Serbia. After 16 years of escape from international
justice, former Bosnian Serb commander Ratko Mladić was
arrested in May. According to
Countryaah official site, Serbian special police found Mladić in a
relative's house in the province of Vojvodina. Within a few
days, he was transferred to the War Criminal Tribunal in The
Hague. Before the court, he rejected all allegations of,
among other things, genocide and crimes against humanity
during the 1990s war in Bosnia.
In July, Goran Hadžić was also arrested in a village
north of Belgrade when he tried to sell a stolen piece of
art by Modigliani. Hadžić was the last to be apprehended by
the 161 people charged by the Hague Tribunal. He was also
extradited to face trial for war crimes, in his case in the
Serbian Extermination Republic of Krajina in Croatia.
The arrests were a decisive step in approaching the EU.
In October, the European Commission issued a clear sign for
Serbia as a candidate country. The EU praised legal reforms
implemented, with enhanced human rights protection and an
alignment with EU rules.
At the same time, membership negotiations seemed distant
as long as Serbia did not normalize relations with Kosovo.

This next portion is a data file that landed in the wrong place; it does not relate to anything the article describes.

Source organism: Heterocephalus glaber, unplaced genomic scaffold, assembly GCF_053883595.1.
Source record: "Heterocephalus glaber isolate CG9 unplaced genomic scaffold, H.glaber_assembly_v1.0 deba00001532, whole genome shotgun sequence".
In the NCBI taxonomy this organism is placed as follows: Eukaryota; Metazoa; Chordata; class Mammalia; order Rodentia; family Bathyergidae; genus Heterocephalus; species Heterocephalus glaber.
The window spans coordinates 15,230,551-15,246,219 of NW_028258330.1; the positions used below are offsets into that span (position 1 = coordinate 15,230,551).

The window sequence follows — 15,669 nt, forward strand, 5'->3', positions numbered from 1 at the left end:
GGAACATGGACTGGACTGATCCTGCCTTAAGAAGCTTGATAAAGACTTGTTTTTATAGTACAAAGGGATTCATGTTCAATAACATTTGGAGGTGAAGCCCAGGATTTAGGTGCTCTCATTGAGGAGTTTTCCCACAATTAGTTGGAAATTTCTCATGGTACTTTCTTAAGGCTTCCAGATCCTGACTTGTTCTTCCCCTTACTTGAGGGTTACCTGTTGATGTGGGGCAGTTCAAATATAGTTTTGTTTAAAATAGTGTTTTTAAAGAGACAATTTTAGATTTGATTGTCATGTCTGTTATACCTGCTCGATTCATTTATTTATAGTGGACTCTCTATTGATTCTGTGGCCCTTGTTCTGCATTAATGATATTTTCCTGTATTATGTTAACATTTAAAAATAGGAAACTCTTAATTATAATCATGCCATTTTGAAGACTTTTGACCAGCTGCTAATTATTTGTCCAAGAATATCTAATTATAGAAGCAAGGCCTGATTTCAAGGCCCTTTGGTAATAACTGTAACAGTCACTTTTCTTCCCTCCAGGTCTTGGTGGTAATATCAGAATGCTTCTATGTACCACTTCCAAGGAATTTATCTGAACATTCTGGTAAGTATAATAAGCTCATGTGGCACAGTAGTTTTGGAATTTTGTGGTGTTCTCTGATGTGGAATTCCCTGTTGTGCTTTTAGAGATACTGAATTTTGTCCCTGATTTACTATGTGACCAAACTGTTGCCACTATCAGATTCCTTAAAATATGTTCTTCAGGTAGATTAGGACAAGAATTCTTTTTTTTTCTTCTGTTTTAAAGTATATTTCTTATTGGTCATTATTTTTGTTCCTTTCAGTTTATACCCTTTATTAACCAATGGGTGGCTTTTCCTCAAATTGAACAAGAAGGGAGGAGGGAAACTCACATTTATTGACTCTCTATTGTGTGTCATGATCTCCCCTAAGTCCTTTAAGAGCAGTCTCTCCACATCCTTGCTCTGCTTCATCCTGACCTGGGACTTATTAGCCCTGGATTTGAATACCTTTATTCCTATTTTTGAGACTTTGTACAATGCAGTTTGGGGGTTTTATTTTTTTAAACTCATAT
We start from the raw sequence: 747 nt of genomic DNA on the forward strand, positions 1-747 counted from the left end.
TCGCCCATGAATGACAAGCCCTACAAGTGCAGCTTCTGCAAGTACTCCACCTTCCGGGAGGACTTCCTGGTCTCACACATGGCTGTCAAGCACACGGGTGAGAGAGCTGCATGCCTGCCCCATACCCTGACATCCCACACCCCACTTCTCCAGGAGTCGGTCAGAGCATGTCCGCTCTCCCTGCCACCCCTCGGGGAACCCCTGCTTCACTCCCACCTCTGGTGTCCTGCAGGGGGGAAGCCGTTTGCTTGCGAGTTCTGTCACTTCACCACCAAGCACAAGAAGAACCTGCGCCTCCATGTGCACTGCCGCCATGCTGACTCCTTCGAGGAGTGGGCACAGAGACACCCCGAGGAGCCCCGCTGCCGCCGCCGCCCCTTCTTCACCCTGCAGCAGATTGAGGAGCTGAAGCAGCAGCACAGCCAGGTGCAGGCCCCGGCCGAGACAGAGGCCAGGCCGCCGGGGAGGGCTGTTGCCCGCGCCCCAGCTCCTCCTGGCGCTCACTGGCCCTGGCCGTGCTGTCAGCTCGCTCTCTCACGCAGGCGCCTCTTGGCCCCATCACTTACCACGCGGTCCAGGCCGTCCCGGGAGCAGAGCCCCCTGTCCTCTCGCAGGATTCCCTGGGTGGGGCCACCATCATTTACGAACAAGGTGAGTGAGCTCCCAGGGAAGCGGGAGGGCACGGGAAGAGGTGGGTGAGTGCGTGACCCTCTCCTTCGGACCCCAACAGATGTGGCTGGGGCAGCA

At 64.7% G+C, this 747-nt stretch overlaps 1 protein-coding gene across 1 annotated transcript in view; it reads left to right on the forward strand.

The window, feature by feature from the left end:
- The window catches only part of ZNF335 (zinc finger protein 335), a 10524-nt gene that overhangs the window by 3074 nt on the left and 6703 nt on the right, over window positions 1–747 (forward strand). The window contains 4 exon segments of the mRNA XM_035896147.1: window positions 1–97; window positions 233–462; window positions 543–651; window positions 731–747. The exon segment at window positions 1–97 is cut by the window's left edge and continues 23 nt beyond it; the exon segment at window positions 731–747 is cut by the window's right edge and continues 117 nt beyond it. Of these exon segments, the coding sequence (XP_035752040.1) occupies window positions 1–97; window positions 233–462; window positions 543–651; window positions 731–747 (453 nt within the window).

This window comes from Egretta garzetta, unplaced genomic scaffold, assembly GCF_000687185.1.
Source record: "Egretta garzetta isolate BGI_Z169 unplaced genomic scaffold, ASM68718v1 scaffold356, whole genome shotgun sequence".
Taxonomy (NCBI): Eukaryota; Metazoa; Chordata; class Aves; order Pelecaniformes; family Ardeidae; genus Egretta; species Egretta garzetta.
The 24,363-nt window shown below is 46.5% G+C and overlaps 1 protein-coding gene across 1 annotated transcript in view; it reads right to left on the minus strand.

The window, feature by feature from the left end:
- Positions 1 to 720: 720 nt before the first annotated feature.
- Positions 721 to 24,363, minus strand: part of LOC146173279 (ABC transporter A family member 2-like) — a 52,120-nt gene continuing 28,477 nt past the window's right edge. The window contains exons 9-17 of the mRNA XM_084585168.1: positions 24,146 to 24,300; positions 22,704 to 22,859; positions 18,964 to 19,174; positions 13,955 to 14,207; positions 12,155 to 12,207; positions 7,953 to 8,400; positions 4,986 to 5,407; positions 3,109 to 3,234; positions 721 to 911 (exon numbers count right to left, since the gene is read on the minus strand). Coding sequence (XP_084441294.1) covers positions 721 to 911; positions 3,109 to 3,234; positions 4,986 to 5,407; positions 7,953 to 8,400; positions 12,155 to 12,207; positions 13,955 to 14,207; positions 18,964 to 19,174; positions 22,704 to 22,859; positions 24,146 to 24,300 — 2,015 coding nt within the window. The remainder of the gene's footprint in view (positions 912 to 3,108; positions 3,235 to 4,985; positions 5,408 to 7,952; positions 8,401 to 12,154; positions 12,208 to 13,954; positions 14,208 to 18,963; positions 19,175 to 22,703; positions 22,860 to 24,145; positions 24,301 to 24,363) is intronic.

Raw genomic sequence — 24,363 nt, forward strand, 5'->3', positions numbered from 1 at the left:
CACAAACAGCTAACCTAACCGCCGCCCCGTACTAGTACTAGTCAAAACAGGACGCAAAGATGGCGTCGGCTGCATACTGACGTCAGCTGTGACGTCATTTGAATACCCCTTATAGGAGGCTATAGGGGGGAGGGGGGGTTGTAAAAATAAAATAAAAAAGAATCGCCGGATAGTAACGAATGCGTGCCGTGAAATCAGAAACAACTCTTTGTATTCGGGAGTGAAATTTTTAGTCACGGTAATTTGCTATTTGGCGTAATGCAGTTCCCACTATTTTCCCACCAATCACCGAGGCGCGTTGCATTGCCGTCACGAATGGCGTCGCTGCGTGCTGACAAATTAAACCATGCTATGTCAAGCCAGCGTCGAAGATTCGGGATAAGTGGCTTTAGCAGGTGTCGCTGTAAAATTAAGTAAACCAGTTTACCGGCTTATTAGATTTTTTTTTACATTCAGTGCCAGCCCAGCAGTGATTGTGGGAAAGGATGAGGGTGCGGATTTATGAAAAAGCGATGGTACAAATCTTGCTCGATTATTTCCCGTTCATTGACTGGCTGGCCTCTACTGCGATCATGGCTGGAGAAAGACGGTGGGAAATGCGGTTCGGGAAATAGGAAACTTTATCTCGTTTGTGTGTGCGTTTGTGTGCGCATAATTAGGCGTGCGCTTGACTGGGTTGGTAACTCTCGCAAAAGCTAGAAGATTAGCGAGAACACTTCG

The Belgrade government maintained that it would never
recognize the independence of the former Serbian province.
The situation was tense, especially south of the border
where Kosovo Serbs protested against attempts to staff the
border with Kosovo's own police. A planned Pride festival in
Belgrade in September was banned with reference to public
safety. The concern was great for a repeat of the violence
that characterized the festival last year. The organizers
accused the authorities of succumbing to right-wing violent
perpetrators. In the politically divisive Serbia, many were
excited about the opportunity to jointly pay tribute to
Serbian tennis professional Novak Đoković, who won three
Grand Slam titles during the year and was ranked as the
world's best tennis player.